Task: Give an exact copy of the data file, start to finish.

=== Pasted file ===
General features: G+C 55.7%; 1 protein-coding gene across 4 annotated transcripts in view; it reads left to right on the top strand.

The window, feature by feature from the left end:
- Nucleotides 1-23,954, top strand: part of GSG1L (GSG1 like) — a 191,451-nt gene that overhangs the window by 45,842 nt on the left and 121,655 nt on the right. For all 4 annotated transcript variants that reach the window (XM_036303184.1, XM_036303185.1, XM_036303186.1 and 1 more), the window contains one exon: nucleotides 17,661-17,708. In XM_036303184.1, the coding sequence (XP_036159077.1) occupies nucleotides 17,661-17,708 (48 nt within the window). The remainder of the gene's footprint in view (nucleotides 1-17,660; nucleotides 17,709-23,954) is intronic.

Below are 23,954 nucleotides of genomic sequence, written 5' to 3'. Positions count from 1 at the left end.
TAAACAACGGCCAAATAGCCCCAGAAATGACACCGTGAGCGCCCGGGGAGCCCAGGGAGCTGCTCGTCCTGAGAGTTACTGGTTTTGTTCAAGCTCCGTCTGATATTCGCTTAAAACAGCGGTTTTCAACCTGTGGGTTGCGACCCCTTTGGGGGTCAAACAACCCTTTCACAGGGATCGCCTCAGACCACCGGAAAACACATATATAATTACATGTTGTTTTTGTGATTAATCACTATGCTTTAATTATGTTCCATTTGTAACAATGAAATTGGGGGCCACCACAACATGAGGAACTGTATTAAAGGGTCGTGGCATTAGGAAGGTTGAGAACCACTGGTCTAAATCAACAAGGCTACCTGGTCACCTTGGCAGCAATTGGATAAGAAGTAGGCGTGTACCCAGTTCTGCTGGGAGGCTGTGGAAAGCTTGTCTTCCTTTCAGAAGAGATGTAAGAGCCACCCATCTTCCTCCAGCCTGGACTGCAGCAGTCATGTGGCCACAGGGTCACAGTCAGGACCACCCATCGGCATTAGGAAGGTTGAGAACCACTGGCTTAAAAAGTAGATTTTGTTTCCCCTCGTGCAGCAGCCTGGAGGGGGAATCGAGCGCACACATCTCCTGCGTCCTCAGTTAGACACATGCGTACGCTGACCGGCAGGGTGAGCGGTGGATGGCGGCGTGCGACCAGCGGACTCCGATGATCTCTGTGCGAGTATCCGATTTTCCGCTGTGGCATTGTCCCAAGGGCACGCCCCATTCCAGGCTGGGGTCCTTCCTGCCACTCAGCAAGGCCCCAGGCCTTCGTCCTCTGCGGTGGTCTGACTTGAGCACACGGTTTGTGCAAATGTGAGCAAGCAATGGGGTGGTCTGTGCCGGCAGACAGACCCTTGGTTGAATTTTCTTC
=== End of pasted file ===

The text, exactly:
General features: G+C 55.7%; 1 protein-coding gene across 4 annotated transcripts in view; it reads left to right on the top strand.

The window, feature by feature from the left end:
- Nucleotides 1-23,954, top strand: part of GSG1L (GSG1 like) — a 191,451-nt gene that overhangs the window by 45,842 nt on the left and 121,655 nt on the right. For all 4 annotated transcript variants that reach the window (XM_036303184.1, XM_036303185.1, XM_036303186.1 and 1 more), the window contains one exon: nucleotides 17,661-17,708. In XM_036303184.1, the coding sequence (XP_036159077.1) occupies nucleotides 17,661-17,708 (48 nt within the window). The remainder of the gene's footprint in view (nucleotides 1-17,660; nucleotides 17,709-23,954) is intronic.

Below are 23,954 nucleotides of genomic sequence, written 5' to 3'. Positions count from 1 at the left end.
TAAACAACGGCCAAATAGCCCCAGAAATGACACCGTGAGCGCCCGGGGAGCCCAGGGAGCTGCTCGTCCTGAGAGTTACTGGTTTTGTTCAAGCTCCGTCTGATATTCGCTTAAAACAGCGGTTTTCAACCTGTGGGTTGCGACCCCTTTGGGGGTCAAACAACCCTTTCACAGGGATCGCCTCAGACCACCGGAAAACACATATATAATTACATGTTGTTTTTGTGATTAATCACTATGCTTTAATTATGTTCCATTTGTAACAATGAAATTGGGGGCCACCACAACATGAGGAACTGTATTAAAGGGTCGTGGCATTAGGAAGGTTGAGAACCACTGGTCTAAATCAACAAGGCTACCTGGTCACCTTGGCAGCAATTGGATAAGAAGTAGGCGTGTACCCAGTTCTGCTGGGAGGCTGTGGAAAGCTTGTCTTCCTTTCAGAAGAGATGTAAGAGCCACCCATCTTCCTCCAGCCTGGACTGCAGCAGTCATGTGGCCACAGGGTCACAGTCAGGACCACCCATCGGCATTAGGAAGGTTGAGAACCACTGGCTTAAAAAGTAGATTTTGTTTCCCCTCGTGCAGCAGCCTGGAGGGGGAATCGAGCGCACACATCTCCTGCGTCCTCAGTTAGACACATGCGTACGCTGACCGGCAGGGTGAGCGGTGGATGGCGGCGTGCGACCAGCGGACTCCGATGATCTCTGTGCGAGTATCCGATTTTCCGCTGTGGCATTGTCCCAAGGGCACGCCCCATTCCAGGCTGGGGTCCTTCCTGCCACTCAGCAAGGCCCCAGGCCTTCGTCCTCTGCGGTGGTCTGACTTGAGCACACGGTTTGTGCAAATGTGAGCAAGCAATGGGGTGGTCTGTGCCGGCAGACAGACCCTTGGTTGAATTTTCTTC